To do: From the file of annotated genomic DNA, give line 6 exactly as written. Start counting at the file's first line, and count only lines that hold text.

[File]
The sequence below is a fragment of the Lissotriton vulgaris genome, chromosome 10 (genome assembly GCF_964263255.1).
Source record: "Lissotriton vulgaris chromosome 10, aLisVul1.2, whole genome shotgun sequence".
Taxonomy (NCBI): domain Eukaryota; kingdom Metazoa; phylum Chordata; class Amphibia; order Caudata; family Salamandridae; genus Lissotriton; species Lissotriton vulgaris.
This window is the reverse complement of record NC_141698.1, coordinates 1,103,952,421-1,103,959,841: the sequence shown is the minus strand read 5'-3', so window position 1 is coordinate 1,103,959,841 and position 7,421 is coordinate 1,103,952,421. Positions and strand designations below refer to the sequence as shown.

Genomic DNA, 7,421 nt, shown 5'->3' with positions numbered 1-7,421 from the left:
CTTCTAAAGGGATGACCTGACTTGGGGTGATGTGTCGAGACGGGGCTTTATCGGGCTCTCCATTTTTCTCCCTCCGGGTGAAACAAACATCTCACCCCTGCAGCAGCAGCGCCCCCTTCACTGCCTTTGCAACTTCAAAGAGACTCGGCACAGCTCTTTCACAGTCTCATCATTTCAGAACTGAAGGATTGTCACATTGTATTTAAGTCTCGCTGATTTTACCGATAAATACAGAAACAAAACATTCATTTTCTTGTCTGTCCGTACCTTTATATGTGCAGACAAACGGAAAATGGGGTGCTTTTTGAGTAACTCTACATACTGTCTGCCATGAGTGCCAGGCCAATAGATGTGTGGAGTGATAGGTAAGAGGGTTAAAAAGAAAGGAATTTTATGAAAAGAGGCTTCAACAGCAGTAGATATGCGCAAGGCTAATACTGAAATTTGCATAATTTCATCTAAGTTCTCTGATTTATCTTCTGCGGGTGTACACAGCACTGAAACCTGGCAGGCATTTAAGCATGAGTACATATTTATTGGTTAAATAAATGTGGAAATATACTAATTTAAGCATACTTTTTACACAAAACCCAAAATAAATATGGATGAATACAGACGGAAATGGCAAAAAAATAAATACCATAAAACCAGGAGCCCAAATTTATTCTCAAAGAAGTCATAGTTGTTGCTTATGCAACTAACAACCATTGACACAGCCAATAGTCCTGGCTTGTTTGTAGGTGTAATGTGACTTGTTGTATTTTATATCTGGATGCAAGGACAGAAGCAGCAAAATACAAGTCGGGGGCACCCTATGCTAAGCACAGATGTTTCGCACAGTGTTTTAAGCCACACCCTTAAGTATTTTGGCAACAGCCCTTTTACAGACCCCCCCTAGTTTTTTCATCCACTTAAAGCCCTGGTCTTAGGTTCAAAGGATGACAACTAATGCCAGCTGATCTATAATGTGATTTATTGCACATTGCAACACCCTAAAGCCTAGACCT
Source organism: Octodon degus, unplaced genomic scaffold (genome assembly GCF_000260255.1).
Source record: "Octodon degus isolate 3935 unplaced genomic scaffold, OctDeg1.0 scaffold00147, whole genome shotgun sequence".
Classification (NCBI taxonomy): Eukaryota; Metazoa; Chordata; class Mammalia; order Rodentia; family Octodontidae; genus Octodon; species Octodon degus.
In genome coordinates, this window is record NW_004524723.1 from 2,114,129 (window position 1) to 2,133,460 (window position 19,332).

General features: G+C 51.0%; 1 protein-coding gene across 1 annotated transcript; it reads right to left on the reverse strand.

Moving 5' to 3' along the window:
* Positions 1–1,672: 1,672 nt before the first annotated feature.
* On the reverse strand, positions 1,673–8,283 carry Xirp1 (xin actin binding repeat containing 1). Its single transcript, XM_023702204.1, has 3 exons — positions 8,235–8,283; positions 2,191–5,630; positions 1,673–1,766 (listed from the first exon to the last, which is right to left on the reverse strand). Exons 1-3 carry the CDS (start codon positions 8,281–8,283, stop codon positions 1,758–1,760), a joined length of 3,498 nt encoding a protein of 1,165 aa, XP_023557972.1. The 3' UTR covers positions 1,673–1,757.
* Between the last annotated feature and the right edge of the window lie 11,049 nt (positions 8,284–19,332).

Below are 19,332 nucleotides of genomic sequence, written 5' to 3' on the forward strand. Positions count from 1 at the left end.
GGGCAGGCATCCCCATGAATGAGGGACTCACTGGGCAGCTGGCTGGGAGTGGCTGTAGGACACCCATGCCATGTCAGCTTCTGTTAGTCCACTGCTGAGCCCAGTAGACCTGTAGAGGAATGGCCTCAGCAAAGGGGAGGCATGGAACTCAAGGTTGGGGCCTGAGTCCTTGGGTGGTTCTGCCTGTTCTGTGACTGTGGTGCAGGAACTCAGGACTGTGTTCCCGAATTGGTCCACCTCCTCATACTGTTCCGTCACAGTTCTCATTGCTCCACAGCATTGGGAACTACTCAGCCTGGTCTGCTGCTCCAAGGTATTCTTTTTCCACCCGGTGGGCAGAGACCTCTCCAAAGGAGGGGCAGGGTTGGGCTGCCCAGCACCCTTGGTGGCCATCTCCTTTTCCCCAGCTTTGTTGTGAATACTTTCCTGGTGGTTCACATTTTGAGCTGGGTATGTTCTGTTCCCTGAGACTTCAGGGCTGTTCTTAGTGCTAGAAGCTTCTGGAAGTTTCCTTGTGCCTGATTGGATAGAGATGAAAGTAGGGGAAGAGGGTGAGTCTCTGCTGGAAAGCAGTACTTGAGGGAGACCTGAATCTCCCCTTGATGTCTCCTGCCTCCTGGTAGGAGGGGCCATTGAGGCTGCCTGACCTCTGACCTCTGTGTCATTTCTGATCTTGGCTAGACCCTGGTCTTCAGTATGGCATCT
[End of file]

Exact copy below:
CTTCTAAAGGGATGACCTGACTTGGGGTGATGTGTCGAGACGGGGCTTTATCGGGCTCTCCATTTTTCTCCCTCCGGGTGAAACAAACATCTCACCCCTGCAGCAGCAGCGCCCCCTTCACTGCCTTTGCAACTTCAAAGAGACTCGGCACAGCTCTTTCACAGTCTCATCATTTCAGAACTGAAGGATTGTCACATTGTATTTAAGTCTCGCTGATTTTACCGATAAATACAGAAACAAAACATTCATTTTCTTGTCTGTCCGTACCTTTATATGTGCAGACAAACGGAAAATGGGGTGCTTTTTGAGTAACTCTACATACTGTCTGCCATGAGTGCCAGGCCAATAGATGTGTGGAGTGATAGGTAAGAGGGTTAAAAAGAAAGGAATTTTATGAAAAGAGGCTTCAACAGCAGTAGATATGCGCAAGGCTAATACTGAAATTTGCATAATTTCATCTAAGTTCTCTGATTTATCTTCTGCGGGTGTACACAGCACTGAAACCTGGCAGGCATTTAAGCATGAGTACATATTTATTGGTTAAATAAATGTGGAAATATACTAATTTAAGCATACTTTTTACACAAAACCCAAAATAAATATGGATGAATACAGACGGAAATGGCAAAAAAATAAATACCATAAAACCAGGAGCCCAAATTTATTCTCAAAGAAGTCATAGTTGTTGCTTATGCAACTAACAACCATTGACACAGCCAATAGTCCTGGCTTGTTTGTAGGTGTAATGTGACTTGTTGTATTTTATATCTGGATGCAAGGACAGAAGCAGCAAAATACAAGTCGGGGGCACCCTATGCTAAGCACAGATGTTTCGCACAGTGTTTTAAGCCACACCCTTAAGTATTTTGGCAACAGCCCTTTTACAGACCCCCCCTAGTTTTTTCATCCACTTAAAGCCCTGGTCTTAGGTTCAAAGGATGACAACTAATGCCAGCTGATCTATAATGTGATTTATTGCACATTGCAACACCCTAAAGCCTAGACCT